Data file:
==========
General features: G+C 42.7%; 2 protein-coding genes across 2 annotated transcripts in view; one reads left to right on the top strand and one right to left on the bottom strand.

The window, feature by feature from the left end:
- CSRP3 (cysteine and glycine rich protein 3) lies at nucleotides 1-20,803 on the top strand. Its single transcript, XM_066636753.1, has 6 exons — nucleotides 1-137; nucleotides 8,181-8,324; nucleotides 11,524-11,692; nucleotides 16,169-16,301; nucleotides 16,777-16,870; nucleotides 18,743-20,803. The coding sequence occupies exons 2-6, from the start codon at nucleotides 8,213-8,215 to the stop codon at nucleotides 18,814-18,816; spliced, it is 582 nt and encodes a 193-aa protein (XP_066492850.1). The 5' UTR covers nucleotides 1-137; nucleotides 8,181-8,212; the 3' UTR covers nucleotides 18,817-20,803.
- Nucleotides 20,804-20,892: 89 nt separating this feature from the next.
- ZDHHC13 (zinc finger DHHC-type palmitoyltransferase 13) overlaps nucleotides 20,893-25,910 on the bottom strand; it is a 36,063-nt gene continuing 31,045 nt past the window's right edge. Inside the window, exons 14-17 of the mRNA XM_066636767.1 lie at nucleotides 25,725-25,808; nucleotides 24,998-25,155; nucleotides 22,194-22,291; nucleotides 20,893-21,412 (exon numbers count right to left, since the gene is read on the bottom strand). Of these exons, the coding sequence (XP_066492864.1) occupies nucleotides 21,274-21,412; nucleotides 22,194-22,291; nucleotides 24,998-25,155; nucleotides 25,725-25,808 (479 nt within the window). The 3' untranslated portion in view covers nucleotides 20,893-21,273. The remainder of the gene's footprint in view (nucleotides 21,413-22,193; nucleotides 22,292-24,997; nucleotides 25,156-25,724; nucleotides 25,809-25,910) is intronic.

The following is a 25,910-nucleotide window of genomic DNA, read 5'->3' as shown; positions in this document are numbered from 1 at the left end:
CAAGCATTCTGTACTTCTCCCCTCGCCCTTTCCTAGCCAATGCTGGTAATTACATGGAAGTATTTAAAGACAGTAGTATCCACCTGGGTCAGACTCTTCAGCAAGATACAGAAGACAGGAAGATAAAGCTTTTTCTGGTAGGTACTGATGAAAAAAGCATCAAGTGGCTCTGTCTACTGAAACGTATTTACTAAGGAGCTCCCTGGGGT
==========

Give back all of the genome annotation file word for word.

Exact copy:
General features: G+C 42.7%; 2 protein-coding genes across 2 annotated transcripts in view; one reads left to right on the top strand and one right to left on the bottom strand.

The window, feature by feature from the left end:
- CSRP3 (cysteine and glycine rich protein 3) lies at nucleotides 1-20,803 on the top strand. Its single transcript, XM_066636753.1, has 6 exons — nucleotides 1-137; nucleotides 8,181-8,324; nucleotides 11,524-11,692; nucleotides 16,169-16,301; nucleotides 16,777-16,870; nucleotides 18,743-20,803. The coding sequence occupies exons 2-6, from the start codon at nucleotides 8,213-8,215 to the stop codon at nucleotides 18,814-18,816; spliced, it is 582 nt and encodes a 193-aa protein (XP_066492850.1). The 5' UTR covers nucleotides 1-137; nucleotides 8,181-8,212; the 3' UTR covers nucleotides 18,817-20,803.
- Nucleotides 20,804-20,892: 89 nt separating this feature from the next.
- ZDHHC13 (zinc finger DHHC-type palmitoyltransferase 13) overlaps nucleotides 20,893-25,910 on the bottom strand; it is a 36,063-nt gene continuing 31,045 nt past the window's right edge. Inside the window, exons 14-17 of the mRNA XM_066636767.1 lie at nucleotides 25,725-25,808; nucleotides 24,998-25,155; nucleotides 22,194-22,291; nucleotides 20,893-21,412 (exon numbers count right to left, since the gene is read on the bottom strand). Of these exons, the coding sequence (XP_066492864.1) occupies nucleotides 21,274-21,412; nucleotides 22,194-22,291; nucleotides 24,998-25,155; nucleotides 25,725-25,808 (479 nt within the window). The 3' untranslated portion in view covers nucleotides 20,893-21,273. The remainder of the gene's footprint in view (nucleotides 21,413-22,193; nucleotides 22,292-24,997; nucleotides 25,156-25,724; nucleotides 25,809-25,910) is intronic.

The following is a 25,910-nucleotide window of genomic DNA, read 5'->3' as shown; positions in this document are numbered from 1 at the left end:
CAAGCATTCTGTACTTCTCCCCTCGCCCTTTCCTAGCCAATGCTGGTAATTACATGGAAGTATTTAAAGACAGTAGTATCCACCTGGGTCAGACTCTTCAGCAAGATACAGAAGACAGGAAGATAAAGCTTTTTCTGGTAGGTACTGATGAAAAAAGCATCAAGTGGCTCTGTCTACTGAAACGTATTTACTAAGGAGCTCCCTGGGGT